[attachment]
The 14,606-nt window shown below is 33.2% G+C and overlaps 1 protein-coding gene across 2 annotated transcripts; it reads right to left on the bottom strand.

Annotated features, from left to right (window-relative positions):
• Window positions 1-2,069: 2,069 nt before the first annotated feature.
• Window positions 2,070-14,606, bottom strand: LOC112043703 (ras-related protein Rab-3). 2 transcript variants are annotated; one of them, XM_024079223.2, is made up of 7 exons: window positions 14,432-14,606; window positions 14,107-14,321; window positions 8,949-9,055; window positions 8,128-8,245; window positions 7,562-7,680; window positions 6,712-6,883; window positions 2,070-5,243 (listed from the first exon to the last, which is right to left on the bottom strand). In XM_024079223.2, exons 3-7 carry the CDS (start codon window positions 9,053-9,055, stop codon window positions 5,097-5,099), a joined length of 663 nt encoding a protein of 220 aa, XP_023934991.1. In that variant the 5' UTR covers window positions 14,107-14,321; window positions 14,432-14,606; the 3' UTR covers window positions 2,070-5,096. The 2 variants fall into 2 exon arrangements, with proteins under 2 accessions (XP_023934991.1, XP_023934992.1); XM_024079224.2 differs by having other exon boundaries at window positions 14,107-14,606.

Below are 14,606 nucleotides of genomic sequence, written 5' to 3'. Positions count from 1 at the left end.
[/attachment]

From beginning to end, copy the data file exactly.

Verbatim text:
The 14,606-nt window shown below is 33.2% G+C and overlaps 1 protein-coding gene across 2 annotated transcripts; it reads right to left on the bottom strand.

Annotated features, from left to right (window-relative positions):
• Window positions 1-2,069: 2,069 nt before the first annotated feature.
• Window positions 2,070-14,606, bottom strand: LOC112043703 (ras-related protein Rab-3). 2 transcript variants are annotated; one of them, XM_024079223.2, is made up of 7 exons: window positions 14,432-14,606; window positions 14,107-14,321; window positions 8,949-9,055; window positions 8,128-8,245; window positions 7,562-7,680; window positions 6,712-6,883; window positions 2,070-5,243 (listed from the first exon to the last, which is right to left on the bottom strand). In XM_024079223.2, exons 3-7 carry the CDS (start codon window positions 9,053-9,055, stop codon window positions 5,097-5,099), a joined length of 663 nt encoding a protein of 220 aa, XP_023934991.1. In that variant the 5' UTR covers window positions 14,107-14,321; window positions 14,432-14,606; the 3' UTR covers window positions 2,070-5,096. The 2 variants fall into 2 exon arrangements, with proteins under 2 accessions (XP_023934991.1, XP_023934992.1); XM_024079224.2 differs by having other exon boundaries at window positions 14,107-14,606.

Below are 14,606 nucleotides of genomic sequence, written 5' to 3'. Positions count from 1 at the left end.